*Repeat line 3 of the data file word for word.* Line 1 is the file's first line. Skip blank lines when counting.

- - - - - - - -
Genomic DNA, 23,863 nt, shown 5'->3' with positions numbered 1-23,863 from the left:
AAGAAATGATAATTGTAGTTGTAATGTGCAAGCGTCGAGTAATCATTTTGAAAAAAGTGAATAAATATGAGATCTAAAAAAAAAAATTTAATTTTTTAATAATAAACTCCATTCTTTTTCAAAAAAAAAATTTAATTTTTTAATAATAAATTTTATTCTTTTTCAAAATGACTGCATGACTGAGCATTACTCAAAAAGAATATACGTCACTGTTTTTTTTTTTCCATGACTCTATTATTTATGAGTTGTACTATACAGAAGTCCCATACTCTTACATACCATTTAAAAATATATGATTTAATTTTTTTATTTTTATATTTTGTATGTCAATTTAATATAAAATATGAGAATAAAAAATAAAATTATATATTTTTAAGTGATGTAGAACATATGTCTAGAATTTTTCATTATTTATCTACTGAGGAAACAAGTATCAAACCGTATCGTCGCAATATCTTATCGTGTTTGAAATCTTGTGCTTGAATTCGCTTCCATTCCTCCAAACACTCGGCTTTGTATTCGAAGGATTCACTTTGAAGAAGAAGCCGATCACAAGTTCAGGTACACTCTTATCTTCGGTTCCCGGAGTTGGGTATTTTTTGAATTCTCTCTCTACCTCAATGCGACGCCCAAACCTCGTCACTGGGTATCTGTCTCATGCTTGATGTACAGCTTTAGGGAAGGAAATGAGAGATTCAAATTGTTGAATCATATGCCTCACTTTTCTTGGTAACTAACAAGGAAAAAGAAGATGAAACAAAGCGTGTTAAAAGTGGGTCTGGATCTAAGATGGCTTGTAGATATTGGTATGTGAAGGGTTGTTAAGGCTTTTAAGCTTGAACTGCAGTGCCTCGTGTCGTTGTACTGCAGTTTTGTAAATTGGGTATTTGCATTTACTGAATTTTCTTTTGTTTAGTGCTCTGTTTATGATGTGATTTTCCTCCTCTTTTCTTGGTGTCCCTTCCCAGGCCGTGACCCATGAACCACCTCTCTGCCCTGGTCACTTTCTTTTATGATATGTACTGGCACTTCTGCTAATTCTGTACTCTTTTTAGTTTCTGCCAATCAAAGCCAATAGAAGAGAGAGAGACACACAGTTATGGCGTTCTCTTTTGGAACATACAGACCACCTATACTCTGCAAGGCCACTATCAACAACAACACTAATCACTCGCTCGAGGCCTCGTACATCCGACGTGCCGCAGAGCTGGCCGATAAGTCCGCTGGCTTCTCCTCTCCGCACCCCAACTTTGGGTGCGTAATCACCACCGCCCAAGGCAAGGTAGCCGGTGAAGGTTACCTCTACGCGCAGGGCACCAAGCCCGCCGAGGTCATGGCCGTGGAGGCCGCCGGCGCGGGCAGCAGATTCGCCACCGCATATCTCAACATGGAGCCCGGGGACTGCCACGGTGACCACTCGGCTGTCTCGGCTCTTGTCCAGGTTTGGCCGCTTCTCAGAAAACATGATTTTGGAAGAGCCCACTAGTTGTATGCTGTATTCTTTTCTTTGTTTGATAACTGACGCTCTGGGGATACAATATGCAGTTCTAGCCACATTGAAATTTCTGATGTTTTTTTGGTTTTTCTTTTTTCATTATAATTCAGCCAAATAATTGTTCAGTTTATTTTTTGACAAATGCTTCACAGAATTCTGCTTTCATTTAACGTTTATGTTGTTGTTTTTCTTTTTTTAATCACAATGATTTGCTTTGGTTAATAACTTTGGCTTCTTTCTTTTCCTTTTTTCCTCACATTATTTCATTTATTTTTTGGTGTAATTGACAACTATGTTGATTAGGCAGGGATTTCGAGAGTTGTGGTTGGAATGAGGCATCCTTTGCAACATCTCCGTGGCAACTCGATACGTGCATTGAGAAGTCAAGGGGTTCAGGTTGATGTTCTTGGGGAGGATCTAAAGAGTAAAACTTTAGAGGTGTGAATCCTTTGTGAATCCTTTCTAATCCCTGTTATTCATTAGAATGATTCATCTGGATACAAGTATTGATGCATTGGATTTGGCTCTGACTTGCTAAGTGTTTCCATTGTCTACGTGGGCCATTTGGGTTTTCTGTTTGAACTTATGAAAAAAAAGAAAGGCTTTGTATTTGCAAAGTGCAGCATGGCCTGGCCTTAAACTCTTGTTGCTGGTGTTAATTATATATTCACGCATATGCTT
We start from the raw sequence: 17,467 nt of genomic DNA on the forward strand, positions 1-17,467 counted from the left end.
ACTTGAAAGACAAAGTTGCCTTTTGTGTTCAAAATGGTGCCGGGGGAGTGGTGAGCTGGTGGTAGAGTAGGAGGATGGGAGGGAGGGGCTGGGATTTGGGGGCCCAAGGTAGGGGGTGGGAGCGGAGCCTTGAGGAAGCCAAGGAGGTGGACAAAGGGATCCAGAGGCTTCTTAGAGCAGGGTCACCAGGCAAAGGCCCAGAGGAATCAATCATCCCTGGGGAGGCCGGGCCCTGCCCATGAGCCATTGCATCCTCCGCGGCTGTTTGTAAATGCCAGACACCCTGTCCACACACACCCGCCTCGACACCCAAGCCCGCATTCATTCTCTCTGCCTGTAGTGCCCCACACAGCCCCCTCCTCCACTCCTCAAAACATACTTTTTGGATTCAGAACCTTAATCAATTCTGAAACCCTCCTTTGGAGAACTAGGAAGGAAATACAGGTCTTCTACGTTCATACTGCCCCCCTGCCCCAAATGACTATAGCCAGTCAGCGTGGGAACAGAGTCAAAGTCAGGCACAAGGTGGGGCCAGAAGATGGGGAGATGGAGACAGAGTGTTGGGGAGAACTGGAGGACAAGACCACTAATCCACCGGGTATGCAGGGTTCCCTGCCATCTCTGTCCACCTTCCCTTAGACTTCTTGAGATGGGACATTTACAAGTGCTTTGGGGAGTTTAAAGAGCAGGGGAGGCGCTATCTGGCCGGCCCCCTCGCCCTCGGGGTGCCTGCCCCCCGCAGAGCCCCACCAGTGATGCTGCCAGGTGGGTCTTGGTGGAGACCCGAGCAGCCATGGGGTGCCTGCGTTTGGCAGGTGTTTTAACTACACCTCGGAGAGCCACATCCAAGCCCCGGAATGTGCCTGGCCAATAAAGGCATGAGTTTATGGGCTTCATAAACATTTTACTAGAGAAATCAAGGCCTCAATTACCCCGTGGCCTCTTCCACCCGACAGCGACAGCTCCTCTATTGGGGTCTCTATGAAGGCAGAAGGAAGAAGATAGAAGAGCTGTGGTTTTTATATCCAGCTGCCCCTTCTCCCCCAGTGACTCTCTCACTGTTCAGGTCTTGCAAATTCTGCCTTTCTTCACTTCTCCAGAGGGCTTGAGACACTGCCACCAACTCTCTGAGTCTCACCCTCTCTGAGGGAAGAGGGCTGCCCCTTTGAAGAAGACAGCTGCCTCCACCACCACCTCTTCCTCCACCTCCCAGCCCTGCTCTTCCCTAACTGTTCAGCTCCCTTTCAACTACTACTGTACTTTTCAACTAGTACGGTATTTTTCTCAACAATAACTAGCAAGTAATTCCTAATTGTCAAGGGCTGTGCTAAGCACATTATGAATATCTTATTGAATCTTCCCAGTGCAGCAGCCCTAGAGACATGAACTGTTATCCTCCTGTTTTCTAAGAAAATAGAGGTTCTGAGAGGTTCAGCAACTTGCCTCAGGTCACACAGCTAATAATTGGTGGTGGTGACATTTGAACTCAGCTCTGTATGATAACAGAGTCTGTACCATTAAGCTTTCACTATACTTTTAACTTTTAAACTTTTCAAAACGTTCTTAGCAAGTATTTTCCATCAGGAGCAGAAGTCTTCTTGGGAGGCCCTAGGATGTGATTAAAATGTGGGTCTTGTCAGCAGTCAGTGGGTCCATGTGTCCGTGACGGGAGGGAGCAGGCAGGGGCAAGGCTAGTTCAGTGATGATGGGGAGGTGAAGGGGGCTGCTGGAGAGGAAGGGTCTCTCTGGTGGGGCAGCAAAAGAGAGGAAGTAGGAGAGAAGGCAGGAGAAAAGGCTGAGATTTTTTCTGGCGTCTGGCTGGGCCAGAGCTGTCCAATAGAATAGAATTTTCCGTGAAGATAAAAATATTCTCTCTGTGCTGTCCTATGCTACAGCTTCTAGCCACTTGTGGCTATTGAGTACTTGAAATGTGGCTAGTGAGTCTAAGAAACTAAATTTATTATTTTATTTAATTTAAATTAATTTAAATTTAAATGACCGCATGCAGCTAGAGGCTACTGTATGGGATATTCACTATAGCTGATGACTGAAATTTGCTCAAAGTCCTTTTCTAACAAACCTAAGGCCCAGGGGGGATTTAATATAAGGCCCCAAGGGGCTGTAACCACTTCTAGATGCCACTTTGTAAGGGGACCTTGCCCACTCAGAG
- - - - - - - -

We start from the raw sequence: 17,467 nt of genomic DNA on the forward strand, positions 1-17,467 counted from the left end.